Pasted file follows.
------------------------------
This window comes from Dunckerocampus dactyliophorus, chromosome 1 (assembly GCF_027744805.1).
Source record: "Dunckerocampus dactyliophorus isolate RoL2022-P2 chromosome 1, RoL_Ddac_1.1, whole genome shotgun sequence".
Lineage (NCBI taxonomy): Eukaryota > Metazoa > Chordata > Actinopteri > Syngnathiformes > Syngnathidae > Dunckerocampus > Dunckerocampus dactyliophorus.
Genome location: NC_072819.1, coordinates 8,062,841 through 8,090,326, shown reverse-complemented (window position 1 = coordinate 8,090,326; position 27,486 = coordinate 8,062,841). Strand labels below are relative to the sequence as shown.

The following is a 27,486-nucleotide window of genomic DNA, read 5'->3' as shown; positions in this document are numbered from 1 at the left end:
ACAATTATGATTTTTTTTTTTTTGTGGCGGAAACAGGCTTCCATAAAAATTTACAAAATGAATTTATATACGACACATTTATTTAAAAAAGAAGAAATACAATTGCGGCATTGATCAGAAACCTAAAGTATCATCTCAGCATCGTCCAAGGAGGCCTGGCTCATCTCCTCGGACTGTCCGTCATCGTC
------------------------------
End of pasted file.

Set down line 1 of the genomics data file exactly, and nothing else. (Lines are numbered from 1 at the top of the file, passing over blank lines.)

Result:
This window comes from Dunckerocampus dactyliophorus, chromosome 1 (assembly GCF_027744805.1).